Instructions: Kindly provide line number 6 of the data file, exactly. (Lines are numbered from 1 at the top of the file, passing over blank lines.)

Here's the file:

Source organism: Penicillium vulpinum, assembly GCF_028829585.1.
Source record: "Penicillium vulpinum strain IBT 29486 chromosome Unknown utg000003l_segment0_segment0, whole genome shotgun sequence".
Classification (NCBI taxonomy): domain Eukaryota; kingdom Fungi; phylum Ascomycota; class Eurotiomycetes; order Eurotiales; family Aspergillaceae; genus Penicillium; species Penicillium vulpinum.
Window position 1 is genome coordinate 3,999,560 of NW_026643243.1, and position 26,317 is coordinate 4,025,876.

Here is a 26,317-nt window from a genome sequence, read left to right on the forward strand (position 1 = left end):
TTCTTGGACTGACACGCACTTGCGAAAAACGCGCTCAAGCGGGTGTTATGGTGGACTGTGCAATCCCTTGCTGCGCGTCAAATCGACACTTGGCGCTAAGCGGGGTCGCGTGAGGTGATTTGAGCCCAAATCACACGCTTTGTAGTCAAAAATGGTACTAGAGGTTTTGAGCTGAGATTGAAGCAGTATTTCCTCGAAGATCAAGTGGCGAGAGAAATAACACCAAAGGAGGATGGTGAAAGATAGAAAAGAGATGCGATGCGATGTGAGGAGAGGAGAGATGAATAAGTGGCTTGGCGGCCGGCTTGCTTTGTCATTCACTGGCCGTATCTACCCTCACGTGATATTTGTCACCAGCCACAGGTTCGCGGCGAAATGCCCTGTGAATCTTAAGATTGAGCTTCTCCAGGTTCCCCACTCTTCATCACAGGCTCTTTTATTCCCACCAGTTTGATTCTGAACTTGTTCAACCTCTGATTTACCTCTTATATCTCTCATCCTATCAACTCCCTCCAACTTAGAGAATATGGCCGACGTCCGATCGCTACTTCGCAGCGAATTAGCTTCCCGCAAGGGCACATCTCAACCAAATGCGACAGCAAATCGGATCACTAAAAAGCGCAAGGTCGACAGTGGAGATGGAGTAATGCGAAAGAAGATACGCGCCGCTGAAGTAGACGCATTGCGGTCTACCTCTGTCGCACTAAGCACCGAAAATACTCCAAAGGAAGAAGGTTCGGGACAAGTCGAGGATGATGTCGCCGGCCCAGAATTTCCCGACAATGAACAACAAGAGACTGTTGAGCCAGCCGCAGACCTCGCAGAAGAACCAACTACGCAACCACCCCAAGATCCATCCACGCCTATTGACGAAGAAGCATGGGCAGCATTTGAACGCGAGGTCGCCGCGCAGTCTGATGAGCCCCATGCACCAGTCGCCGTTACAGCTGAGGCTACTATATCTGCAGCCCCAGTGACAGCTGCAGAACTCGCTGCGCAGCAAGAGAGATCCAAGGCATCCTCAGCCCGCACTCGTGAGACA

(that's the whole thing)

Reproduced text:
TTCTTGGACTGACACGCACTTGCGAAAAACGCGCTCAAGCGGGTGTTATGGTGGACTGTGCAATCCCTTGCTGCGCGTCAAATCGACACTTGGCGCTAAGCGGGGTCGCGTGAGGTGATTTGAGCCCAAATCACACGCTTTGTAGTCAAAAATGGTACTAGAGGTTTTGAGCTGAGATTGAAGCAGTATTTCCTCGAAGATCAAGTGGCGAGAGAAATAACACCAAAGGAGGATGGTGAAAGATAGAAAAGAGATGCGATGCGATGTGAGGAGAGGAGAGATGAATAAGTGGCTTGGCGGCCGGCTTGCTTTGTCATTCACTGGCCGTATCTACCCTCACGTGATATTTGTCACCAGCCACAGGTTCGCGGCGAAATGCCCTGTGAATCTTAAGATTGAGCTTCTCCAGGTTCCCCACTCTTCATCACAGGCTCTTTTATTCCCACCAGTTTGATTCTGAACTTGTTCAACCTCTGATTTACCTCTTATATCTCTCATCCTATCAACTCCCTCCAACTTAGAGAATATGGCCGACGTCCGATCGCTACTTCGCAGCGAATTAGCTTCCCGCAAGGGCACATCTCAACCAAATGCGACAGCAAATCGGATCACTAAAAAGCGCAAGGTCGACAGTGGAGATGGAGTAATGCGAAAGAAGATACGCGCCGCTGAAGTAGACGCATTGCGGTCTACCTCTGTCGCACTAAGCACCGAAAATACTCCAAAGGAAGAAGGTTCGGGACAAGTCGAGGATGATGTCGCCGGCCCAGAATTTCCCGACAATGAACAACAAGAGACTGTTGAGCCAGCCGCAGACCTCGCAGAAGAACCAACTACGCAACCACCCCAAGATCCATCCACGCCTATTGACGAAGAAGCATGGGCAGCATTTGAACGCGAGGTCGCCGCGCAGTCTGATGAGCCCCATGCACCAGTCGCCGTTACAGCTGAGGCTACTATATCTGCAGCCCCAGTGACAGCTGCAGAACTCGCTGCGCAGCAAGAGAGATCCAAGGCATCCTCAGCCCGCACTCGTGAGACA